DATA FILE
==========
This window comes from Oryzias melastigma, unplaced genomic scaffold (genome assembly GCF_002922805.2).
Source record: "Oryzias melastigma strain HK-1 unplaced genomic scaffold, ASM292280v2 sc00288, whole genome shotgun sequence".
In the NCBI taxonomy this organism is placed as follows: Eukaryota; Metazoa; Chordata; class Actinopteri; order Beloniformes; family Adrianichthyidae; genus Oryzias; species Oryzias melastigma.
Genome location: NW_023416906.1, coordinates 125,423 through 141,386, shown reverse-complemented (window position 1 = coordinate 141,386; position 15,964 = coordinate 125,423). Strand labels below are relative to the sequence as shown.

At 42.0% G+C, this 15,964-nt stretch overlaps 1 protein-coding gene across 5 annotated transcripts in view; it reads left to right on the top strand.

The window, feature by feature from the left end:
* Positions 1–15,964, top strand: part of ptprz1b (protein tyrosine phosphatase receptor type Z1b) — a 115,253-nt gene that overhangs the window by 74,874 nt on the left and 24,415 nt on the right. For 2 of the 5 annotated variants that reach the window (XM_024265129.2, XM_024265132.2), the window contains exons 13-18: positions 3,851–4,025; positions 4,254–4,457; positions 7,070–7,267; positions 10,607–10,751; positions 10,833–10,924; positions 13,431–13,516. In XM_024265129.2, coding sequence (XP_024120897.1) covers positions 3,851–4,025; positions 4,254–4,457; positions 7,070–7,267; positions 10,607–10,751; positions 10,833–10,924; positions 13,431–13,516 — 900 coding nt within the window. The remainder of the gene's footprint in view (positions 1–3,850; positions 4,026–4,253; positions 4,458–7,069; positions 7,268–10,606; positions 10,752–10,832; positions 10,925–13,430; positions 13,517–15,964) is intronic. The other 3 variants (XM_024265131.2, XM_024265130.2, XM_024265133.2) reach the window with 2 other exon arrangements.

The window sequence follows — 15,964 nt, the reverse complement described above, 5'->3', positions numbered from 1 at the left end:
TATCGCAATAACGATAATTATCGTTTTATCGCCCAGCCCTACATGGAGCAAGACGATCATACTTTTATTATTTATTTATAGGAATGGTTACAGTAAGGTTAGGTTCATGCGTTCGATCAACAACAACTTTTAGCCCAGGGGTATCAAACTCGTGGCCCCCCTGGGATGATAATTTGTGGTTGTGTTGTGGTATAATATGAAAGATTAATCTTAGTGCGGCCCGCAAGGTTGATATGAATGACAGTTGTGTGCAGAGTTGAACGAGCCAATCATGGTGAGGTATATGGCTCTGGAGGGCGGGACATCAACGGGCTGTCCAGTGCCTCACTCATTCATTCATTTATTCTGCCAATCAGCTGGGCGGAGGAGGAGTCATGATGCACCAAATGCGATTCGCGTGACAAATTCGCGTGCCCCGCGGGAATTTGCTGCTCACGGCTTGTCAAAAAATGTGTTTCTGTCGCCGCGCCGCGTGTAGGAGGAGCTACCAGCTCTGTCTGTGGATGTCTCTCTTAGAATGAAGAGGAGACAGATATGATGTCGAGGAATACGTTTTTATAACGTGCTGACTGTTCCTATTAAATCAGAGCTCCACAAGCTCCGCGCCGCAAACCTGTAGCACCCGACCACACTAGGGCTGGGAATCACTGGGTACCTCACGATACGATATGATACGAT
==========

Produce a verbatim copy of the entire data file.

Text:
This window comes from Oryzias melastigma, unplaced genomic scaffold (genome assembly GCF_002922805.2).
Source record: "Oryzias melastigma strain HK-1 unplaced genomic scaffold, ASM292280v2 sc00288, whole genome shotgun sequence".
In the NCBI taxonomy this organism is placed as follows: Eukaryota; Metazoa; Chordata; class Actinopteri; order Beloniformes; family Adrianichthyidae; genus Oryzias; species Oryzias melastigma.
Genome location: NW_023416906.1, coordinates 125,423 through 141,386, shown reverse-complemented (window position 1 = coordinate 141,386; position 15,964 = coordinate 125,423). Strand labels below are relative to the sequence as shown.

At 42.0% G+C, this 15,964-nt stretch overlaps 1 protein-coding gene across 5 annotated transcripts in view; it reads left to right on the top strand.

The window, feature by feature from the left end:
* Positions 1–15,964, top strand: part of ptprz1b (protein tyrosine phosphatase receptor type Z1b) — a 115,253-nt gene that overhangs the window by 74,874 nt on the left and 24,415 nt on the right. For 2 of the 5 annotated variants that reach the window (XM_024265129.2, XM_024265132.2), the window contains exons 13-18: positions 3,851–4,025; positions 4,254–4,457; positions 7,070–7,267; positions 10,607–10,751; positions 10,833–10,924; positions 13,431–13,516. In XM_024265129.2, coding sequence (XP_024120897.1) covers positions 3,851–4,025; positions 4,254–4,457; positions 7,070–7,267; positions 10,607–10,751; positions 10,833–10,924; positions 13,431–13,516 — 900 coding nt within the window. The remainder of the gene's footprint in view (positions 1–3,850; positions 4,026–4,253; positions 4,458–7,069; positions 7,268–10,606; positions 10,752–10,832; positions 10,925–13,430; positions 13,517–15,964) is intronic. The other 3 variants (XM_024265131.2, XM_024265130.2, XM_024265133.2) reach the window with 2 other exon arrangements.

The window sequence follows — 15,964 nt, the reverse complement described above, 5'->3', positions numbered from 1 at the left end:
TATCGCAATAACGATAATTATCGTTTTATCGCCCAGCCCTACATGGAGCAAGACGATCATACTTTTATTATTTATTTATAGGAATGGTTACAGTAAGGTTAGGTTCATGCGTTCGATCAACAACAACTTTTAGCCCAGGGGTATCAAACTCGTGGCCCCCCTGGGATGATAATTTGTGGTTGTGTTGTGGTATAATATGAAAGATTAATCTTAGTGCGGCCCGCAAGGTTGATATGAATGACAGTTGTGTGCAGAGTTGAACGAGCCAATCATGGTGAGGTATATGGCTCTGGAGGGCGGGACATCAACGGGCTGTCCAGTGCCTCACTCATTCATTCATTTATTCTGCCAATCAGCTGGGCGGAGGAGGAGTCATGATGCACCAAATGCGATTCGCGTGACAAATTCGCGTGCCCCGCGGGAATTTGCTGCTCACGGCTTGTCAAAAAATGTGTTTCTGTCGCCGCGCCGCGTGTAGGAGGAGCTACCAGCTCTGTCTGTGGATGTCTCTCTTAGAATGAAGAGGAGACAGATATGATGTCGAGGAATACGTTTTTATAACGTGCTGACTGTTCCTATTAAATCAGAGCTCCACAAGCTCCGCGCCGCAAACCTGTAGCACCCGACCACACTAGGGCTGGGAATCACTGGGTACCTCACGATACGATATGATACGAT